Tuesday, November 29, 2016

Things That Help

So what does it for you?  A glass of wine and a good chair around 4 p.m.?  A desert sunset?  A walk along a beach?  Sleeping in?  Decluttering a closet?  A long phone conversation?  Monitoring monarch butterfly migrations? Listening to Ella?  Singing Ella?  Fly fishing?  Running a 5K?  Chocolate?

For me:

It's being with someone with a fabulous sense of humor and having a good laugh! 

Having someone else make supper.

Having someone else come up with a plan to go someplace together.

Going someplace by train.  (Planes are no fun anymore.)

Finding a fabulous new book in the library.

Playing my Coyote Oldman "Tear of the Moon" CD -- Native American flute and Incan pan pipes.

Sleeping through the night.

Seeing afternoon light filter through a line of trees, especially in the autumn when there are fewer leaves.

Thursday, November 10, 2016

An Elsewhere Land

  • Since cars didn't have turn signals, drivers had to open their window and stick their arm out to indicate a left- or right-hand turn.  Straight out for left; bent up for right.  I haven't a clue what they did in snowy climates.
  • Laundry was hung out to dry on a line with clothes pins.
  • Women weren't called "moms" except by their own children; they were called "mothers."  As in Happy Mother's Day.  They also weren't called "stay-at-home-moms."  They were "housewives."
  • Generally, a man's salary could support the family so women stayed home to tend house and children.  They sewed clothes, gardened, made three meals a day from scratch, laundered, ironed, dusted, vacuumed, took the pets to the vet.  There were no drip-dry shirts; all cotton shirts had to be ironed.
  • Doctors made house calls.
  • Popcorn at movies cost 10 cents a bag.
  • Movies played continuously; two for the price of one.
  • Marshmallows were a legitimate ingredient in Jell-O salads and sweet potato dishes.
  • Children rode bicycles or walked to school.  School buses were only available for those who lived some distance.  School started at 9:00 and got out at 3:30.  Anyone could walk into a school at any time.
  • No one ate pizza until around 1956.  Then it was called pizza pie from the lyrics to That's Amore sung by Dean Martin.
  • There were no shopping malls or fast-food restaurants.  The first fast-food hamburger place that I remember charged 15 cents for a burger.  That was around 1953.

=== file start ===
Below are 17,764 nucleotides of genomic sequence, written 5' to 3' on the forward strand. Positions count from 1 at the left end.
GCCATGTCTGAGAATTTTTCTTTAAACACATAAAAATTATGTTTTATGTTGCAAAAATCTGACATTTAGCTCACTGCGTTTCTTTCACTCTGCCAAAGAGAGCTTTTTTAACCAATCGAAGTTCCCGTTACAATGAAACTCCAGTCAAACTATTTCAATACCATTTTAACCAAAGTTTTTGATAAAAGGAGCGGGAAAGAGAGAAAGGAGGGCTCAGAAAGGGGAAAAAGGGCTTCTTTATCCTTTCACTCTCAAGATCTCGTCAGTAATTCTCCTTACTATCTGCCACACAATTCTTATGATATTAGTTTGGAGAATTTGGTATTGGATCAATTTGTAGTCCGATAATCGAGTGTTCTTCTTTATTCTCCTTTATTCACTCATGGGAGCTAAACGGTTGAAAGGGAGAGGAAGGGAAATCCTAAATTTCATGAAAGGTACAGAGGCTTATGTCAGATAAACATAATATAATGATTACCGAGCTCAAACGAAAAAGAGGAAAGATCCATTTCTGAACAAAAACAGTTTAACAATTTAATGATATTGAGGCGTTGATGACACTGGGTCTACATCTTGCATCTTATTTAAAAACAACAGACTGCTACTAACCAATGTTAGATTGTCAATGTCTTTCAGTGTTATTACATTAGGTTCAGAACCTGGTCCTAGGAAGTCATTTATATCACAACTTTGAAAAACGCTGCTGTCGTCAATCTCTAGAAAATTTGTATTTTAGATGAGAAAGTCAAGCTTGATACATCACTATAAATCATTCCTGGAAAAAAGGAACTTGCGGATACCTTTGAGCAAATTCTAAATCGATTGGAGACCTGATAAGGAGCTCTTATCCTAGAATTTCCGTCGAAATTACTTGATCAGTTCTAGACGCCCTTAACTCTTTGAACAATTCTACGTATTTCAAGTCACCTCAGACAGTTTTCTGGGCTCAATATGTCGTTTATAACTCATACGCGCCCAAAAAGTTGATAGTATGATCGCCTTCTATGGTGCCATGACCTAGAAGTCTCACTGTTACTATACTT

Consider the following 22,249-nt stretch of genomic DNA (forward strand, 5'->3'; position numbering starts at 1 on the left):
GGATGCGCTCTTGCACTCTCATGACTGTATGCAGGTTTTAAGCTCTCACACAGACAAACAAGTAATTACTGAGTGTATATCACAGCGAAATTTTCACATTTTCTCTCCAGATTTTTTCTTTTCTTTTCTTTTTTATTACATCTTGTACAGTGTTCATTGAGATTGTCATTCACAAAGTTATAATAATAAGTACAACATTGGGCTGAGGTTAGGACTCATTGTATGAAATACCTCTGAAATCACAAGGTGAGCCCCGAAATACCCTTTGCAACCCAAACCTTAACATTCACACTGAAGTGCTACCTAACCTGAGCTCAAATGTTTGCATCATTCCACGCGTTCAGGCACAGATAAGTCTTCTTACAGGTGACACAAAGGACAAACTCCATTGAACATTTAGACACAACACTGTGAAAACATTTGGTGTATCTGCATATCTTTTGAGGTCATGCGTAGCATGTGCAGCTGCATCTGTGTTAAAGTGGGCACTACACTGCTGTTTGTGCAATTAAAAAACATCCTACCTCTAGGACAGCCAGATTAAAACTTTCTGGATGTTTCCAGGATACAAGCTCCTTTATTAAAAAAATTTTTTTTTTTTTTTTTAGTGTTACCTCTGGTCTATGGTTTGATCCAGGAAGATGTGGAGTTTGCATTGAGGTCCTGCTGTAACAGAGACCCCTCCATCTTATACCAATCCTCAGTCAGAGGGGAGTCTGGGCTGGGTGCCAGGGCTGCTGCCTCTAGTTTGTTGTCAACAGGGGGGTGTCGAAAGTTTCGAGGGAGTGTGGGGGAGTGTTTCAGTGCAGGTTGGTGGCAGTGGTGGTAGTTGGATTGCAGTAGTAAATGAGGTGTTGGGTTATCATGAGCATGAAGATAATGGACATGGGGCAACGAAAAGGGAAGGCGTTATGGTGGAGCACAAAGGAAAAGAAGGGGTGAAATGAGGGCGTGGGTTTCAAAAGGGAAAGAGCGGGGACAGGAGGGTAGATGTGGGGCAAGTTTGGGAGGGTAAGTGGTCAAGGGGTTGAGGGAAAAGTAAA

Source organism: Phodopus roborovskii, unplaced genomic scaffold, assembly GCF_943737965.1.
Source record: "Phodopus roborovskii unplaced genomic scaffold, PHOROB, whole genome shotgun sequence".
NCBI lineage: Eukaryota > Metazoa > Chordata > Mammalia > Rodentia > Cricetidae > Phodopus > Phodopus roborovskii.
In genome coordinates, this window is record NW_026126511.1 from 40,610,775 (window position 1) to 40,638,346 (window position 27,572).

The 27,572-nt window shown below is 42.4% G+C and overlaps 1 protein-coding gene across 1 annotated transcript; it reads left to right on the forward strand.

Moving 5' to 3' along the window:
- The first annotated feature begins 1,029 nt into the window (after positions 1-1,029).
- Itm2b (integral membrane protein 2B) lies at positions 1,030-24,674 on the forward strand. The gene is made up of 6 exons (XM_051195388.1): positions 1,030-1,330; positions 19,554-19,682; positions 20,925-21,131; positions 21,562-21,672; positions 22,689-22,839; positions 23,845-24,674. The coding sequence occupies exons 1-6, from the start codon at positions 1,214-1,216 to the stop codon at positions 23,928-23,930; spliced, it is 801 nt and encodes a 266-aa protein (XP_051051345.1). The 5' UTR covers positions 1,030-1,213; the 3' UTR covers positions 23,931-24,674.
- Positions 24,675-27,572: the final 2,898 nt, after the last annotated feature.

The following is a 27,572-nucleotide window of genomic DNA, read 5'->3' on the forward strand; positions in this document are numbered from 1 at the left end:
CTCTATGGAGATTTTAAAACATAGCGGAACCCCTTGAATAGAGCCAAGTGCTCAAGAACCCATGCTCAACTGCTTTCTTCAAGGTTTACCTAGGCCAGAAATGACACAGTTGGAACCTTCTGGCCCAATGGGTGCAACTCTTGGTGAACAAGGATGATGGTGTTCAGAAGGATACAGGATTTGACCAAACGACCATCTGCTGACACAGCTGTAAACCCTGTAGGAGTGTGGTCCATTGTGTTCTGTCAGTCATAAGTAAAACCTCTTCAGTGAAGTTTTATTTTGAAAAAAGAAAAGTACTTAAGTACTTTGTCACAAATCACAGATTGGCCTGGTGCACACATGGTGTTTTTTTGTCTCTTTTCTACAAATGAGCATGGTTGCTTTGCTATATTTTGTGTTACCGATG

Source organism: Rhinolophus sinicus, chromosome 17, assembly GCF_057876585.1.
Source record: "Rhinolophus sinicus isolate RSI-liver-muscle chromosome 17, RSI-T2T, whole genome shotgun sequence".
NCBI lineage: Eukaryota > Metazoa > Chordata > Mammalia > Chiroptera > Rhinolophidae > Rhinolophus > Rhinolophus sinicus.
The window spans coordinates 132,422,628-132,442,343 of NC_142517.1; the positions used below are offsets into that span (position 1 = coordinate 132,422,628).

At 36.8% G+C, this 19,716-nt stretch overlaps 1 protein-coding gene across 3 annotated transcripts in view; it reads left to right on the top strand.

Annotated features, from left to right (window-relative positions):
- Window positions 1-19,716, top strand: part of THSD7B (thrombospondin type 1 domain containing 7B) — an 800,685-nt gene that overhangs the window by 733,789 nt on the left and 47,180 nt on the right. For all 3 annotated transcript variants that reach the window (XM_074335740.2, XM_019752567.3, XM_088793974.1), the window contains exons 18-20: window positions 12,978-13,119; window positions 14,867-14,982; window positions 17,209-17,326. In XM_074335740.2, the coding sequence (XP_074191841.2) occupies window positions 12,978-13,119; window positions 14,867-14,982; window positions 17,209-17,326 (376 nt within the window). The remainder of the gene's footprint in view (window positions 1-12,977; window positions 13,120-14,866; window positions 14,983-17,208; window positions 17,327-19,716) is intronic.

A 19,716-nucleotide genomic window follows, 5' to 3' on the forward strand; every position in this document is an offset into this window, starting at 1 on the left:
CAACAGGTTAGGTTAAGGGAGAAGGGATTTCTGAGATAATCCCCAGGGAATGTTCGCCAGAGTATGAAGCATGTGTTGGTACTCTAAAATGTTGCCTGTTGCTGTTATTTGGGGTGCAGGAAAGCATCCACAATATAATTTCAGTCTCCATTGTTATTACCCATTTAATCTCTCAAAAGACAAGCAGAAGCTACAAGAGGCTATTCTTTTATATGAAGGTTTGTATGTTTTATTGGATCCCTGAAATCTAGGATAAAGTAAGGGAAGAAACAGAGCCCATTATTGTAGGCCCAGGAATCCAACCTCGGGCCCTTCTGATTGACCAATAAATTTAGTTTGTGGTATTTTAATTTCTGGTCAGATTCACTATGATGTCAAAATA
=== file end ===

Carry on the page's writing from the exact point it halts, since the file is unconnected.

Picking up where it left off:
• A family of four could get a month's groceries for $50.
  • There was no aluminum foil or plastic wrap.  Plastic bags came out in the early 1950's.
  • People lived in small houses.  A couple of bedrooms (with small closets), one bathroom, a living room and a small kitchen.  Plus a back yard to play in.
  • Three people could sit comfortably in the front seat of a car (no bucket seats) and children spread out in the back seat.  No seat belts until ca. 1961.
  • Gas stations weren't self-serve.  An attendant filled your tank, opened your hood, checked your water and oil levels, and made sure you had enough air in your tires.  Sometimes, they gave out free steak knives to entice you to go to their station instead of the one down the road.
  • There were no credit cards.  You paid in cash.  Or you charged it.
  • Many roads were two-lane only.  A few had a third/middle lane for passing.  Of course, to use that lane, you had to be sure no one was already in it coming toward you.
  • With no television, children listened to radio programs after school:  The Green Hornet, The Lone Ranger, Sergeant Preston of the Yukon.  Otherwise, they played hop scotch on the sidewalk outside their house.  Or they built forts in their bushes.  Or they practiced shooting a bulls-eye target with bows and arrows.  Or they made a cake and iced it.  Or they set the dinner table, peeled carrots, washed dishes, played rummy, checkers, chess.  Or they sat around the radio after dinner listening to the Bob Hope or Jack Benny shows.  Or they practiced a musical instrument.
  • People were optimistic that the government was doing its best for everyone.
  • The word "hippies" hadn't been invented; such people were called "beatniks" or "bohemians."
  • One didn't have to fly to cross the Atlantic or Pacific; one could travel by freighter or ocean liner.
  • Young and old, people smoked.   (Trains, too ...)